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Jordan Travel Guide

Home > Everywhere > Adventure | Escape the City | Outdoor | Parks | Walks
by Anita Pallas (subscribe)
I'm a blogger living in Wollongong, NSW Australia. I enjoy travelling and exploring my hometown.
Published March 29th 2019
An unexpected trip to the Middle East
Last year, I received a call from Mum asking if I wanted to go to Jordan. She had found a half price tour. Without hesitation, I said yes, Jordan was not on my list of places to see but has been on Mum's for a long time and I would not go on my own.

So within a month, the whole family was booked on a 7-day Globus tour to Jordan in March 2019.

We immediately started researching the customs and expectations of the country knowing that it was 95% Islam.

The problem was there was not much information out there, for example with clothing, what people were writing was not matching their pictures. To put it simply you just need to wear loose clothes and cover up a little. As a female, just take a scarf everywhere with you as well.



On our trip, we stayed in Amman, Petra and the Dead Sea but made day trips to Jerash, Umm Qays, Wadi Rum, Wadi Mujib, Karak, Madaba, Mount Nebo and Bethany Beyond the Jordan.

After 18 hours on planes and longer in airports, we finally arrived in the capital of Jordan, Amman.

At the airport, we were greeted by a Globus representative before getting our visa and going through immigration. He told us what we needed to do to get our visas and then where to go. It was a fairly easy process and the longest wait was for our luggage.

We soon left the airport and quickly realised that there were no road rules - people were making their own lane and cutting in and out.



As we drove along the highway, we had doubts about our choice of holiday destination. It wasn't just the driving but there were people walking along the highway, people selling fruit and vegetables on the road and a lot of unfinished buildings. Then we got to our hotel the Kempinski and had to go through a security check.

We soon found out that our first opinion was wrong and that looks really are deceiving. The hotel staff could not do enough for us.

Our first day exploring started off with a failed attempt to walk Amman. The problems were most streets have no names, we had to cross a few big highways (say six lanes full of traffic), there were no apparent road rules and none of us had roaming, so no internet.

Without realising these were problems, we headed out to the end of the street and realised our phone GPS would not work without internet but we decided to continue and see what happened. We walked to the first highway and said we can't cross this. So we trudged the three blocks back to the hotel and asked for them to arrange a taxi to the citadel, thinking it would be easy from there.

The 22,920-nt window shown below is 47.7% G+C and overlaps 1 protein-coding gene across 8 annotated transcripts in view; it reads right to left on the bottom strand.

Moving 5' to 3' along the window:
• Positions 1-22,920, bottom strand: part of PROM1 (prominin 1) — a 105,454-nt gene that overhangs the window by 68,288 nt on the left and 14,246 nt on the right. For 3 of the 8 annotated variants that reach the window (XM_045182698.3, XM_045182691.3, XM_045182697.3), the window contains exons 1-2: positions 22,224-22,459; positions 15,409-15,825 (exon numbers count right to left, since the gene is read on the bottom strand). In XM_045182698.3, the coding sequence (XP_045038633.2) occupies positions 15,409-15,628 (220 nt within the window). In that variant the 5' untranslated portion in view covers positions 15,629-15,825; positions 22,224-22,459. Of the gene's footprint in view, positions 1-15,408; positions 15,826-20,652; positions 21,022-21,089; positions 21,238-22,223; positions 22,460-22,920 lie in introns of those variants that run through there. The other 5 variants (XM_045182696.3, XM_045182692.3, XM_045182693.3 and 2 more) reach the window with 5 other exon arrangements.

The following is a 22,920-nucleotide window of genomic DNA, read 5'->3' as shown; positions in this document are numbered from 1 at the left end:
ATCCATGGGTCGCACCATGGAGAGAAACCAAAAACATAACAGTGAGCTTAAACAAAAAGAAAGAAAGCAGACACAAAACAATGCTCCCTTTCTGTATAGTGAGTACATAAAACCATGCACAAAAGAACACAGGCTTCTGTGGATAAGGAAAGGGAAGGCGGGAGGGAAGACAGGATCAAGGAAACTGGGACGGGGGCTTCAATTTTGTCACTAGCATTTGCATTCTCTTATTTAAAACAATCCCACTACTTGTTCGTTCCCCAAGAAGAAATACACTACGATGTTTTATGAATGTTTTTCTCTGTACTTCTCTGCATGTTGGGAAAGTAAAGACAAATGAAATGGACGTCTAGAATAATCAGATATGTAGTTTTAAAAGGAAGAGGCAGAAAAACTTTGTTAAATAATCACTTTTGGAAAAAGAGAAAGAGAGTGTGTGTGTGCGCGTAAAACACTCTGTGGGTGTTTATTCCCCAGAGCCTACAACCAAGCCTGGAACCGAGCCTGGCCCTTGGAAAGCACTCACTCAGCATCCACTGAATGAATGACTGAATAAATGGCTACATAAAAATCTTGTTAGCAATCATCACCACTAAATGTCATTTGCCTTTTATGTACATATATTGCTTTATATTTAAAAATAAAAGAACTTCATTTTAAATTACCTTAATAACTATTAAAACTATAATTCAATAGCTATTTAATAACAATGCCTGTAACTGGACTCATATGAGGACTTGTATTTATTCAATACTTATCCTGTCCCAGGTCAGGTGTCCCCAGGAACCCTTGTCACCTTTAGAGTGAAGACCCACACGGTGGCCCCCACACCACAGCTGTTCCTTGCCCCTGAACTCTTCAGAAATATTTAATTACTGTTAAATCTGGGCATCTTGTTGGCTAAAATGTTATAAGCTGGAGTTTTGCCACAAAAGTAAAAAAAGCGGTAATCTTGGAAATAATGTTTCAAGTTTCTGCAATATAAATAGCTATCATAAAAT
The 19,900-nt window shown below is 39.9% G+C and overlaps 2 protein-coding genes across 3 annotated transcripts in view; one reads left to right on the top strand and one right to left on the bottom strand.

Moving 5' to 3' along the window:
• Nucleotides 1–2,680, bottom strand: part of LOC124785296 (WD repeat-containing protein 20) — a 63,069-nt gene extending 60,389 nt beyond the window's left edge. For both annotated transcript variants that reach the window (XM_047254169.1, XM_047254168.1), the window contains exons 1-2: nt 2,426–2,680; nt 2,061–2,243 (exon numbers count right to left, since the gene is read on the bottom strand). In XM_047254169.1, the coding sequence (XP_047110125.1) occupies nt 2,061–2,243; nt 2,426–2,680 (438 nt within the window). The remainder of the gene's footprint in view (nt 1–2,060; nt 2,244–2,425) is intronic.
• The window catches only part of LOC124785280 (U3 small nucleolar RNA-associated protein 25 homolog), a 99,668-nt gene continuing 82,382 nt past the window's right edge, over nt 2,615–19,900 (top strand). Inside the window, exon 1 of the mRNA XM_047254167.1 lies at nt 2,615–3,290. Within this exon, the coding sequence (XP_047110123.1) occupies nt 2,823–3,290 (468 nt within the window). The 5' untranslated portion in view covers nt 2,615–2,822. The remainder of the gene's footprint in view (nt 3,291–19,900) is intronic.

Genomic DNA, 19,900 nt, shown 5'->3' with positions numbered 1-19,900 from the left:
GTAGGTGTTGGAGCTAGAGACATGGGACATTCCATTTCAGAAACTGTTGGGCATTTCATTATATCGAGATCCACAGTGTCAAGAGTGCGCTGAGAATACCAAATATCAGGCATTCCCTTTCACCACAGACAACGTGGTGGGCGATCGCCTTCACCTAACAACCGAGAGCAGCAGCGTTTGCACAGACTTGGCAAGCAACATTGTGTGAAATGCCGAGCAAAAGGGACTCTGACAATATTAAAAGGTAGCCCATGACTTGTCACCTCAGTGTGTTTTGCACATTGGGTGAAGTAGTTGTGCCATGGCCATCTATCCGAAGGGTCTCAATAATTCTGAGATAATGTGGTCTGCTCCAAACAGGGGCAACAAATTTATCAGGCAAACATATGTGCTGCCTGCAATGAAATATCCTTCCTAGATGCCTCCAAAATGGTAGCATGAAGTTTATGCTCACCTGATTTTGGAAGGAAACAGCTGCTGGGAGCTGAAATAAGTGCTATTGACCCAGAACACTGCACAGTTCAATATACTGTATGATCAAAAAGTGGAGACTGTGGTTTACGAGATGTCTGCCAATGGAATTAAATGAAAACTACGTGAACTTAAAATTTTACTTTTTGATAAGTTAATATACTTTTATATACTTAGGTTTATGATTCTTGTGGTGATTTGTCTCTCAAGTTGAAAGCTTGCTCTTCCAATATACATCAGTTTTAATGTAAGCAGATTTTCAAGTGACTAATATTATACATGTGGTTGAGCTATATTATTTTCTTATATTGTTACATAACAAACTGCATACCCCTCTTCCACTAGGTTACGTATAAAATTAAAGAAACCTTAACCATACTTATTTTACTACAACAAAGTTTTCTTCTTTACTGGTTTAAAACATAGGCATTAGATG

The concierge arranged for a car to take us with a detour to the blue mosque known as King Abdullah I Mosque. Our driver, Waleed, was great, he talked non-stop about anything and everything. The Mosque was beautiful, Mum and I had to wear robes to go into it.

Then onto the citadel, which hosted spectacular views of Amman.

From here, we decided to get a taxi to the start of Downtown, which are the street of market shops. We had kababs from a shop tucked away in a lane and made plans for the afternoon.

We headed to the other side of town to the King Hussain Mosque only to be told non-Muslims were not allowed in. So we wandered down the garden to the main road in search of a taxi home.

The next day, we headed an hour and a half north to Jerash, an old Roman city.



We saw a shepherd with his herd roaming through the historic site. You would see them scattered over the landscape as we drove around but I did not think we would see them inside a historic site.

Next stop was a two-hour drive north-west to Umm Qais, where we saw the Jordan Valley, Sea of Galilee and looked into the neighbouring north-west countries.

We took the four-hour drive south-west to Wadi Rum, where we attempted to outrun the approaching storm in 4wd utes. The utes took us for a drive around the desert valley. However, the rain caught up to us after our Bedouin tea which was made by the Bedouin people on a fire pit in their tent. It was amazing.



It was an easy two-hour drive north to our home for the next two nights in Petra.

Petra, the 2,000-year-old Arab city which is a UNESCO world heritage site, was amazing.